Pete Buttigieg is not good at talking about black people. This is not news to Pete Buttigieg, who has spent the last few months promising to do better on addressing issues affecting black folks—only to follow up those declarations with tweets about the "American heartland," the all-purpose signifier for salt-of-the-earth white people.
You might think that on the verge of primaries in Nevada and South Carolina, two states with large populations of people of color, Buttigieg, coming off of his success in Iowa, would have been fully prepared on the debate stage Friday night in New Hampshire to discuss issues impacting black and brown communities. He was not.
ABC News correspondent and debate moderator Linsey Davis started things off by noting that during Buttigieg’s time as mayor, “a black resident in South Bend, Indiana was four times more likely to be arrested for marijuana possession than a white resident”—a disparity that worsened after he took office.
The question could have provided Buttigieg with an opportunity to discuss his firing of South Bend’s first black police chief, who had recorded white officers using racist language, as well as Buttigieg’s subsequent decision not to release those tapes. He could have taken the hit he was going to anyways, and acknowledged the ways in which his leadership had failed to recognize and adequately address structural and institutional racism in South Bend, and then talked about the work he has to do—is currently struggling to do—on matters of race. Instead, he tried to dodge the question, and, when pressed, suggested that the disparity was somehow connected to black-on-black crime and gang violence. Over marijuana arrests. In South Bend, Indiana.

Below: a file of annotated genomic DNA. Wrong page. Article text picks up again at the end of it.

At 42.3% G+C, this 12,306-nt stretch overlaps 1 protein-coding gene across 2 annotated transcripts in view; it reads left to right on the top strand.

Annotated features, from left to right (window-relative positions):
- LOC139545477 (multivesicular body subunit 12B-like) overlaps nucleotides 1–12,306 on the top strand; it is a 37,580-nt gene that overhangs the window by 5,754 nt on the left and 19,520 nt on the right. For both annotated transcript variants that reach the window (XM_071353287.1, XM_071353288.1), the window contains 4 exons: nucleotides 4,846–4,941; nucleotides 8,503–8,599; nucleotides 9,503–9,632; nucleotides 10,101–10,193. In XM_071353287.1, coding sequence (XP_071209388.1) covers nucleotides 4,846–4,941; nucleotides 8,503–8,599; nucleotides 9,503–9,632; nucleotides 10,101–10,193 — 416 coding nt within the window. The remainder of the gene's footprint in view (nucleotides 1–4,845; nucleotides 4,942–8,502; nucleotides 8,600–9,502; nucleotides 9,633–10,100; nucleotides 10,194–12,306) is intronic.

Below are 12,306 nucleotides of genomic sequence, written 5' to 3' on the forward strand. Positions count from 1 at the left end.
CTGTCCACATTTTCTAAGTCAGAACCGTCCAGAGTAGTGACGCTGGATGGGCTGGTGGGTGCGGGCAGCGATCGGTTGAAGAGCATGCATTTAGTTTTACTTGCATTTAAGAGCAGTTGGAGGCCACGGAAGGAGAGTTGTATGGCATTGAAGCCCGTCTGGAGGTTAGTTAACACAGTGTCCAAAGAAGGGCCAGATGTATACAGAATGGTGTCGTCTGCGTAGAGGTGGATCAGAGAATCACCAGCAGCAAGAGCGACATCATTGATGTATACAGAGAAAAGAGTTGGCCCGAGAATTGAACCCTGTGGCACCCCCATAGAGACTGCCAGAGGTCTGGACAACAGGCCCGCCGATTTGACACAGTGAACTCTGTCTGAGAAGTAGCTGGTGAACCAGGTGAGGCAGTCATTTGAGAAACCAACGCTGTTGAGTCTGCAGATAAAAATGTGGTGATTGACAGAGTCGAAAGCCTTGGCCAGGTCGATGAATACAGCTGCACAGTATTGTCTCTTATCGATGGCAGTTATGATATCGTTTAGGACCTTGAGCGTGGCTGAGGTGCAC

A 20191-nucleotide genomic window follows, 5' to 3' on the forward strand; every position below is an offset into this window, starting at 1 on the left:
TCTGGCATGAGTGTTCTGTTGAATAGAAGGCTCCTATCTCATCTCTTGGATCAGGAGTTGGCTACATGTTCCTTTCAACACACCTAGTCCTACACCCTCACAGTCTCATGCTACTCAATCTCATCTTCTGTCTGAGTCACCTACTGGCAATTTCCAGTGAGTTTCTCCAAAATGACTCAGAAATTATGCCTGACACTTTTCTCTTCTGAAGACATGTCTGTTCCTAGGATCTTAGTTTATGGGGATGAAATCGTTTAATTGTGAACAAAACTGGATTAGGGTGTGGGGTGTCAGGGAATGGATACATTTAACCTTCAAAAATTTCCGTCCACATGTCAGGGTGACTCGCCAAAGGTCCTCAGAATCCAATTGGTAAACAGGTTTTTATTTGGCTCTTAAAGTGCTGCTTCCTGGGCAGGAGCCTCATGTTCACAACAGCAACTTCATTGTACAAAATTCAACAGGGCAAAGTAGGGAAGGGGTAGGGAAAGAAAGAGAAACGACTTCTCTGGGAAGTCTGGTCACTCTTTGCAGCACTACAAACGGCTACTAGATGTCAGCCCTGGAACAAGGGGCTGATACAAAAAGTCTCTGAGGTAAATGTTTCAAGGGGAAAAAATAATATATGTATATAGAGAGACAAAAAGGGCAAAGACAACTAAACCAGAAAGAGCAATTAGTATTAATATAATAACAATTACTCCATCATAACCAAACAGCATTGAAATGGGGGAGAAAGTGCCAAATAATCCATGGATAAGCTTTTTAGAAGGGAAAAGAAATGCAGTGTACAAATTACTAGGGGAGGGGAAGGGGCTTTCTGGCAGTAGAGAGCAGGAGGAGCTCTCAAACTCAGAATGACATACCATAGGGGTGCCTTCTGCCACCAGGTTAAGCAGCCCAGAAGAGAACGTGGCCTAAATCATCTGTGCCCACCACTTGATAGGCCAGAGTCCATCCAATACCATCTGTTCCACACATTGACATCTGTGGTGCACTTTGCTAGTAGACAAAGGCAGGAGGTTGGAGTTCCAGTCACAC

It’s ironic that the answer came not long after Buttigieg, discussing the sympathetic treatment of white opiate addicts, noted that same understanding had been denied black victims of the crack epidemic in the 1990s. Ironic because his own answer sounded dated, like something a white politician would’ve said 30 years ago. It was also an especially tone-deaf answer from a candidate who has located his appeal in his youth, and the well of fresh, new ideas that come with it. He did quickly touch on the fact that we “need to change in order for us to prevent violence and remove the effects of systemic racism,” but it was too little too late.
Buttigieg stood out for how poorly he did in discussing race, a testament to how much better some—some—of the other candidates fared on the topic as that exchange extended into a sustained conversation about issues of race and equity and justice, a long overdue recognition by Democrats that black votes matter.
In one of the whitest states in the country, on a stage where six out of seven contenders were white—with Julián Castro, Cory Booker and Kamala Harris having dropped out, and another white contender, Mike Bloomberg, looming offstage—the candidates spent nearly a third of the debate in what became an extended discussion about historical and contemporary racism and oppression, and how to address those problems now. (After ABC went to a commercial break, which they delayed to keep this conversation going, the candidates moved on to other topics and never returned.)
Even a few years ago, racism in housing, criminal justice, health care, and education would’ve never have been discussed in a national forum—and reparations for slavery would never have gotten a passing mention. The fact that the candidates spent nearly a third of their time on stage addressing those issues was a step forward.